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The Ground Zero Mosque Controversy: Implications for American Islam
AbstractThe controversy surrounding the “ground zero mosque” is part of a larger debate about the place of Islam in U.S. public space. The controversy also reveals the ways in which the boundaries of American identity continue to be debated, often through struggles over who counts as a “real” American. It further demonstrates the extent to which Islam is figured as un-American and militant, and also the extent to which all Muslims are required to account for the actions of those who commit violence under the rubric of Islam. This paper will discuss how, due to the events of September 11, 2001, Muslims have engaged in a process of indigenizing American Islam. It will argue that the Park51 Islamic Community Center (or Ground Zero mosque) is a reflection of this indigenization process. It will go on to argue that projects such as the Ground Zero mosque which try to establish Islam as an important part of the American religious landscape and insist on the freedom of worship as stated in the U.S. constitution, illustrate the ideological battlefield over the place of Islam in the U.S. The paper will also examine the possible ramifications of building the Park51 Islamic Community Center including how this will shape the role that Islam plays in the socio-political lives America Muslims.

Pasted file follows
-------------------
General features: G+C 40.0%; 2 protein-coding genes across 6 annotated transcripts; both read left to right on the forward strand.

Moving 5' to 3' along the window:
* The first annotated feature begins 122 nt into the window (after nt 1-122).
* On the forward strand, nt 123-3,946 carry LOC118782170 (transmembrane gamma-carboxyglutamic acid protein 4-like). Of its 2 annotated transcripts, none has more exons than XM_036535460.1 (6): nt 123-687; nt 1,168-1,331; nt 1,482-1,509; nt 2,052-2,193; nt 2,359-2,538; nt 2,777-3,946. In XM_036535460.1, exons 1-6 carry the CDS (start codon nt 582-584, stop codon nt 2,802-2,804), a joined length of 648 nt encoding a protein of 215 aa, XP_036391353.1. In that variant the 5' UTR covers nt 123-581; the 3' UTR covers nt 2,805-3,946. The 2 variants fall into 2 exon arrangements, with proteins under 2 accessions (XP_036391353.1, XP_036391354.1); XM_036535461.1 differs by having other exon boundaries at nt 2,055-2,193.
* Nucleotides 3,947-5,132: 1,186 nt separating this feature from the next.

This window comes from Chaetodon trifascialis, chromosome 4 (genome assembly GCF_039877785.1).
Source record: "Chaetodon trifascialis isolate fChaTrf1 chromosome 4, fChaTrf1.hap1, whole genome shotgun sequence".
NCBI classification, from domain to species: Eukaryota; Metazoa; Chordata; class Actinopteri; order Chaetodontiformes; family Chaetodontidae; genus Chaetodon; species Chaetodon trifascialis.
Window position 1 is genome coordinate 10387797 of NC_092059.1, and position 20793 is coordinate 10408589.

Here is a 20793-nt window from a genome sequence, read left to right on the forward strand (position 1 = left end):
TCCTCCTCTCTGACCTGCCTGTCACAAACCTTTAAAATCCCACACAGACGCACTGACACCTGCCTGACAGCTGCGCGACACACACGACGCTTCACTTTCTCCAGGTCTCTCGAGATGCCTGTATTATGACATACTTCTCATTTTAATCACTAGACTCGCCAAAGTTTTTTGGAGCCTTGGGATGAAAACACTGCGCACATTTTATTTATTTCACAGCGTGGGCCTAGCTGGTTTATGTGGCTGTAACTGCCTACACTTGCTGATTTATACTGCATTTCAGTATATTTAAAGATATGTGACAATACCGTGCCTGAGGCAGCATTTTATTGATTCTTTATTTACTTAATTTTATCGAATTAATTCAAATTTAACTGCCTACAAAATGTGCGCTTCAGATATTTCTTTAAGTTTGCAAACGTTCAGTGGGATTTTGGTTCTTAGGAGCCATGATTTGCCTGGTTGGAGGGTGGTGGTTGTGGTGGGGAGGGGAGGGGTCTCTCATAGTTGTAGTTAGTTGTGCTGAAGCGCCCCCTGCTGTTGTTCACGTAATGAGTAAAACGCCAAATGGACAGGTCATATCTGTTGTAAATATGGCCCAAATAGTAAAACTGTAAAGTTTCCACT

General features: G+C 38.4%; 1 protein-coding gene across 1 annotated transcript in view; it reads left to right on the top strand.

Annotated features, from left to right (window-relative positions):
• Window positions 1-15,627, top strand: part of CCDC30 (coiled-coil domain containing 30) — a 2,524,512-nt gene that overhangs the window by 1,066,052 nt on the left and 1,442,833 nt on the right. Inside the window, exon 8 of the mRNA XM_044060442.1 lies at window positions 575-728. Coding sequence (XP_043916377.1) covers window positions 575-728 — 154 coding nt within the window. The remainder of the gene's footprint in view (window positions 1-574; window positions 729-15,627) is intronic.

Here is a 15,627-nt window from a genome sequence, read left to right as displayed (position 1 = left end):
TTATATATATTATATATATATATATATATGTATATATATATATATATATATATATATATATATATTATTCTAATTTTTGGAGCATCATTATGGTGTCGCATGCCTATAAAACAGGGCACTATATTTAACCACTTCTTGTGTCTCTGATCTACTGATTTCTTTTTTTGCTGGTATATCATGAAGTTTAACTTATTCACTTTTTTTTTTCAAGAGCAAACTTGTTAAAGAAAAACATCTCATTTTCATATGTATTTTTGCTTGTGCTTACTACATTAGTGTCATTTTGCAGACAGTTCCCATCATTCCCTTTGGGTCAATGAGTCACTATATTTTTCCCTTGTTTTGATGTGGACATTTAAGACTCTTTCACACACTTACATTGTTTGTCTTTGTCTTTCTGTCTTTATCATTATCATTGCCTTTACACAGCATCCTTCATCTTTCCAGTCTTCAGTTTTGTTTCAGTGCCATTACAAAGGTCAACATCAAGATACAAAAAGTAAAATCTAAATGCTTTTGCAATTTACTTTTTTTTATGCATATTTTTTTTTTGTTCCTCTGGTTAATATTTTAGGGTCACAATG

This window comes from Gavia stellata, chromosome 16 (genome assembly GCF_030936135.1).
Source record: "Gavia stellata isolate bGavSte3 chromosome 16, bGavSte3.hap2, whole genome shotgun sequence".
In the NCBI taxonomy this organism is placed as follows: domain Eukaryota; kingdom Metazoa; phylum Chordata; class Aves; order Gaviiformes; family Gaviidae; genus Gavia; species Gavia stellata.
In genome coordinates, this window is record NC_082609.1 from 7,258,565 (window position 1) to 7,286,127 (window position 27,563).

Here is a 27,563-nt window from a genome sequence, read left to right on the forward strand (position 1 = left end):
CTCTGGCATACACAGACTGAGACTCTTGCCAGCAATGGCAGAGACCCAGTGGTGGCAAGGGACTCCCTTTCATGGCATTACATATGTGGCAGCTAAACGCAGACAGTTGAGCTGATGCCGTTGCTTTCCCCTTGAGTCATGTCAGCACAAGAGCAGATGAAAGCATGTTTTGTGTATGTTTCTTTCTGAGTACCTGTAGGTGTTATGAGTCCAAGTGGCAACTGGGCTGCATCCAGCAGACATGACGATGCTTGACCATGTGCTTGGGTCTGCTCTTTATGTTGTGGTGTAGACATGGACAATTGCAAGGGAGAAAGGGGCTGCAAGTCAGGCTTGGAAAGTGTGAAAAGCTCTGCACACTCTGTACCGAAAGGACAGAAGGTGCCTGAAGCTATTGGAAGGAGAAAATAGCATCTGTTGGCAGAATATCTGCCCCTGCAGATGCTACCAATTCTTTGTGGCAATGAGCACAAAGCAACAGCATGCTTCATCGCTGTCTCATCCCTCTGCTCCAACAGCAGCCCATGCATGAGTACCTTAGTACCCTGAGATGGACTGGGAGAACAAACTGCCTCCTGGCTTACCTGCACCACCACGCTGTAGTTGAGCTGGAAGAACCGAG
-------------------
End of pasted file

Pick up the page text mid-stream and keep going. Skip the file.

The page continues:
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Takim, L. The Ground Zero Mosque Controversy: Implications for American Islam. Religions 2011, 2, 132-144.View more citation formats
Takim L. The Ground Zero Mosque Controversy: Implications for American Islam. Religions. 2011; 2(2):132-144.Chicago/Turabian Style
Takim, Liyakat. 2011. "The Ground Zero Mosque Controversy: Implications for American Islam." Religions 2, no. 2: 132-144.
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